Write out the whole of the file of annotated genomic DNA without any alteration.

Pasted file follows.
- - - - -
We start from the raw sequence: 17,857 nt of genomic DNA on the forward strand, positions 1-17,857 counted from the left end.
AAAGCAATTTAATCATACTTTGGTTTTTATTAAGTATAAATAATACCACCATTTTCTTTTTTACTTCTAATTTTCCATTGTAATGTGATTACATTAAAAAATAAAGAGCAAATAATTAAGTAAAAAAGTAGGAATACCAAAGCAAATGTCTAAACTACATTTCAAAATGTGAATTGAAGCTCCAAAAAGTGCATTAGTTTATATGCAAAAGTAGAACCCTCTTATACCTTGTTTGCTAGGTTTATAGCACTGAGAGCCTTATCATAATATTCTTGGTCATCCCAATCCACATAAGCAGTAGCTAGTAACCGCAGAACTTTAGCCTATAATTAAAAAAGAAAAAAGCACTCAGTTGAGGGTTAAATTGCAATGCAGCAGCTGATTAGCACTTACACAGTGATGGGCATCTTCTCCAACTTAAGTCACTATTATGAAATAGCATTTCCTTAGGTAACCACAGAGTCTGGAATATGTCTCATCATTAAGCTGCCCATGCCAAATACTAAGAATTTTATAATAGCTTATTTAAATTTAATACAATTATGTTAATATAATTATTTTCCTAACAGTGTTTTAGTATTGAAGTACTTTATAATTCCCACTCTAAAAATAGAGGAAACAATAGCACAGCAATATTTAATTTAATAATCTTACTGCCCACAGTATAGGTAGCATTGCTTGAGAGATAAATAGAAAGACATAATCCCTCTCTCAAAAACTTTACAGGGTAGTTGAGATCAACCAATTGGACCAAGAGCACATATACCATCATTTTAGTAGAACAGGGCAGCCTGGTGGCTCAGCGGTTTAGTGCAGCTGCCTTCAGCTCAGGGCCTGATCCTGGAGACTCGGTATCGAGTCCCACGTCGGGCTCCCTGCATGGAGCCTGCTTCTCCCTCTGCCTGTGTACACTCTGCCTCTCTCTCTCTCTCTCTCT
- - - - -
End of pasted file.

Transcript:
We start from the raw sequence: 17,857 nt of genomic DNA on the forward strand, positions 1-17,857 counted from the left end.
AAAGCAATTTAATCATACTTTGGTTTTTATTAAGTATAAATAATACCACCATTTTCTTTTTTACTTCTAATTTTCCATTGTAATGTGATTACATTAAAAAATAAAGAGCAAATAATTAAGTAAAAAAGTAGGAATACCAAAGCAAATGTCTAAACTACATTTCAAAATGTGAATTGAAGCTCCAAAAAGTGCATTAGTTTATATGCAAAAGTAGAACCCTCTTATACCTTGTTTGCTAGGTTTATAGCACTGAGAGCCTTATCATAATATTCTTGGTCATCCCAATCCACATAAGCAGTAGCTAGTAACCGCAGAACTTTAGCCTATAATTAAAAAAGAAAAAAGCACTCAGTTGAGGGTTAAATTGCAATGCAGCAGCTGATTAGCACTTACACAGTGATGGGCATCTTCTCCAACTTAAGTCACTATTATGAAATAGCATTTCCTTAGGTAACCACAGAGTCTGGAATATGTCTCATCATTAAGCTGCCCATGCCAAATACTAAGAATTTTATAATAGCTTATTTAAATTTAATACAATTATGTTAATATAATTATTTTCCTAACAGTGTTTTAGTATTGAAGTACTTTATAATTCCCACTCTAAAAATAGAGGAAACAATAGCACAGCAATATTTAATTTAATAATCTTACTGCCCACAGTATAGGTAGCATTGCTTGAGAGATAAATAGAAAGACATAATCCCTCTCTCAAAAACTTTACAGGGTAGTTGAGATCAACCAATTGGACCAAGAGCACATATACCATCATTTTAGTAGAACAGGGCAGCCTGGTGGCTCAGCGGTTTAGTGCAGCTGCCTTCAGCTCAGGGCCTGATCCTGGAGACTCGGTATCGAGTCCCACGTCGGGCTCCCTGCATGGAGCCTGCTTCTCCCTCTGCCTGTGTACACTCTGCCTCTCTCTCTCTCTCTCTCT